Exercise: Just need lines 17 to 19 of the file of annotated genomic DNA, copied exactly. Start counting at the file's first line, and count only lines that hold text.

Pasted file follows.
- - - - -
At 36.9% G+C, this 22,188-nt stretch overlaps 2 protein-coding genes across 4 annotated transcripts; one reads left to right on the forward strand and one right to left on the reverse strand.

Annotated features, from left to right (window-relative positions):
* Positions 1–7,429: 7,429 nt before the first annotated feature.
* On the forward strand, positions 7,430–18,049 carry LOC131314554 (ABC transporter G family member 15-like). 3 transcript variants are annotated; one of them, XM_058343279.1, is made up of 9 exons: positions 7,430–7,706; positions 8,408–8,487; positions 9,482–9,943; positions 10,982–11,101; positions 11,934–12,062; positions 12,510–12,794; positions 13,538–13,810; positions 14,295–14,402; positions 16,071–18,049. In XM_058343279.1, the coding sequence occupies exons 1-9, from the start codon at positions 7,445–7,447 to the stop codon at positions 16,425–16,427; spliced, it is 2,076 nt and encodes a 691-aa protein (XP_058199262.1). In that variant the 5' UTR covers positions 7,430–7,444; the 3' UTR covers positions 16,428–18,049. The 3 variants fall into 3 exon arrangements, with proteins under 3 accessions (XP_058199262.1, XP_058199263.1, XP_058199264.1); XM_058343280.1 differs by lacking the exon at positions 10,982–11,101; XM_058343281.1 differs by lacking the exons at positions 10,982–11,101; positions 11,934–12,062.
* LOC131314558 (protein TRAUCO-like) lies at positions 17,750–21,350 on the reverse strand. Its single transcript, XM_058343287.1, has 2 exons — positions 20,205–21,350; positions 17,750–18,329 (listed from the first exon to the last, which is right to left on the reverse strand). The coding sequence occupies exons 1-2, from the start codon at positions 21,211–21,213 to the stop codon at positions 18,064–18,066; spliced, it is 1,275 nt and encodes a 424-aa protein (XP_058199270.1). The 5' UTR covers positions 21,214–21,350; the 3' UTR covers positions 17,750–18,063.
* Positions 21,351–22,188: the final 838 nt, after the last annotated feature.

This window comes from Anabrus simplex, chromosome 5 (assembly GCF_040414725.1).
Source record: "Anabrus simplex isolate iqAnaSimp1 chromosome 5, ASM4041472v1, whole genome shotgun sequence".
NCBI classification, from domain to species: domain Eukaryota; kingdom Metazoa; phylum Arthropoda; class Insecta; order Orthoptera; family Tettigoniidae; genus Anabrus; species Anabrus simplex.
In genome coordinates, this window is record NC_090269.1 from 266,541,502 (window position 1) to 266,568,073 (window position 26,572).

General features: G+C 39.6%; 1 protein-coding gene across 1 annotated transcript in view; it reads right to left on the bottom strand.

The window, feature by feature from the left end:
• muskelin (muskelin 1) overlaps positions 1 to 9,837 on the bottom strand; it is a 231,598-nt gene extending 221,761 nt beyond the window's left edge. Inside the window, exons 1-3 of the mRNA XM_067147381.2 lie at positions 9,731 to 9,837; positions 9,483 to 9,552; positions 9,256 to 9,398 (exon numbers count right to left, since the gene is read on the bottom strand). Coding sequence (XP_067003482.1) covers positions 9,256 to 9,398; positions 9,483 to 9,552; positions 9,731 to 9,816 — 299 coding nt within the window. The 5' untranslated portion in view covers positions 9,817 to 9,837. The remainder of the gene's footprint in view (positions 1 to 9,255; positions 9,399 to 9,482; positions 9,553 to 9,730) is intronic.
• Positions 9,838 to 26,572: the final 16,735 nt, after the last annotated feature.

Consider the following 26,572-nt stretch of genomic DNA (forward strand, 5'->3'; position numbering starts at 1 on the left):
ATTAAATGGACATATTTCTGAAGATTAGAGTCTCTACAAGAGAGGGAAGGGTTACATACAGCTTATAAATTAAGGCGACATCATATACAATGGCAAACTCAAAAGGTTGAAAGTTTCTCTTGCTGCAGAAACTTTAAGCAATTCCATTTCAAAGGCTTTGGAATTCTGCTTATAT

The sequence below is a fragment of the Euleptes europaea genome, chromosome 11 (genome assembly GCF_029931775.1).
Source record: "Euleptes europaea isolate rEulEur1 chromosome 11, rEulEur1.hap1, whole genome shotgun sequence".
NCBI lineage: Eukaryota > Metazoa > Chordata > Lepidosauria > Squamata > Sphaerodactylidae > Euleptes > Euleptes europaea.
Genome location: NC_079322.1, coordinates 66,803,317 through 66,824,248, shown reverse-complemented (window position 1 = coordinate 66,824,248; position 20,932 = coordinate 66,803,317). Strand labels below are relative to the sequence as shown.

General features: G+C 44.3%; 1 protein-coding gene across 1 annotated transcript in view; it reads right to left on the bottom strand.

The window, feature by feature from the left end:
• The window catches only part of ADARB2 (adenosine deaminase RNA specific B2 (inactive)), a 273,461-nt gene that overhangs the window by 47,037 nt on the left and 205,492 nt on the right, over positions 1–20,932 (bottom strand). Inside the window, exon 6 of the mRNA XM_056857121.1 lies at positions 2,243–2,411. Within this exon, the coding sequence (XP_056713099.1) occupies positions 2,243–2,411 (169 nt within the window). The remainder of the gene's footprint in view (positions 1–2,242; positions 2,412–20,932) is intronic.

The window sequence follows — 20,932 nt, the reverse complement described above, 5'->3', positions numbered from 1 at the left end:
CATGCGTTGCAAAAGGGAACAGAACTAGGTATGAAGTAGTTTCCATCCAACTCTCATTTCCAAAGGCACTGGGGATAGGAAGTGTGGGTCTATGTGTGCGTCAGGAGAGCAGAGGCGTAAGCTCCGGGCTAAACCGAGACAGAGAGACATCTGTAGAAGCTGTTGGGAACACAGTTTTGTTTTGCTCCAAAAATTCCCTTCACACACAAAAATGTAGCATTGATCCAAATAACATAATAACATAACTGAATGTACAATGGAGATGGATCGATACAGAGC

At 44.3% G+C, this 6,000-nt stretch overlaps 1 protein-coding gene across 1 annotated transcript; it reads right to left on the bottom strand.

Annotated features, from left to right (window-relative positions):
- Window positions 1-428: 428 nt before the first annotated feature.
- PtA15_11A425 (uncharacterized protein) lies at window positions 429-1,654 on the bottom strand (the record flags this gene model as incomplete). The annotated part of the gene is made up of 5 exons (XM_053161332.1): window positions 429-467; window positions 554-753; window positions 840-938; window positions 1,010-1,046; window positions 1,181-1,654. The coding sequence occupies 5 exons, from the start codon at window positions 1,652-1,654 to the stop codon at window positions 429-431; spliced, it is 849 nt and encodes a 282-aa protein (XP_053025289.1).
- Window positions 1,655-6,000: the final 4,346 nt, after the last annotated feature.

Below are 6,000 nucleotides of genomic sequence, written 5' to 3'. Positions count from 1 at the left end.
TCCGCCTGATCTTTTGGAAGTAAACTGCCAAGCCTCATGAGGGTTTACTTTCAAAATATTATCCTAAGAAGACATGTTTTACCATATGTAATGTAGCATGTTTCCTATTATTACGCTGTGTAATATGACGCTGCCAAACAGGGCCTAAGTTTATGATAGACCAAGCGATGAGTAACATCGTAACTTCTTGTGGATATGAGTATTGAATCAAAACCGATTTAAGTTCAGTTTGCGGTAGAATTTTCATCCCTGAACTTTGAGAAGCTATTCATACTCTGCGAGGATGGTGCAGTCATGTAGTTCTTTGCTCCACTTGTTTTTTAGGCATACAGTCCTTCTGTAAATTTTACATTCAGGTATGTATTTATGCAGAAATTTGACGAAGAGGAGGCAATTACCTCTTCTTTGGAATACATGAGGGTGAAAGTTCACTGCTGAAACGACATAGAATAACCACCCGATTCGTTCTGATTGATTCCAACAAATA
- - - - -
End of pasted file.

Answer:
The sequence below is a fragment of the Euleptes europaea genome, chromosome 11 (genome assembly GCF_029931775.1).
Source record: "Euleptes europaea isolate rEulEur1 chromosome 11, rEulEur1.hap1, whole genome shotgun sequence".
NCBI lineage: Eukaryota > Metazoa > Chordata > Lepidosauria > Squamata > Sphaerodactylidae > Euleptes > Euleptes europaea.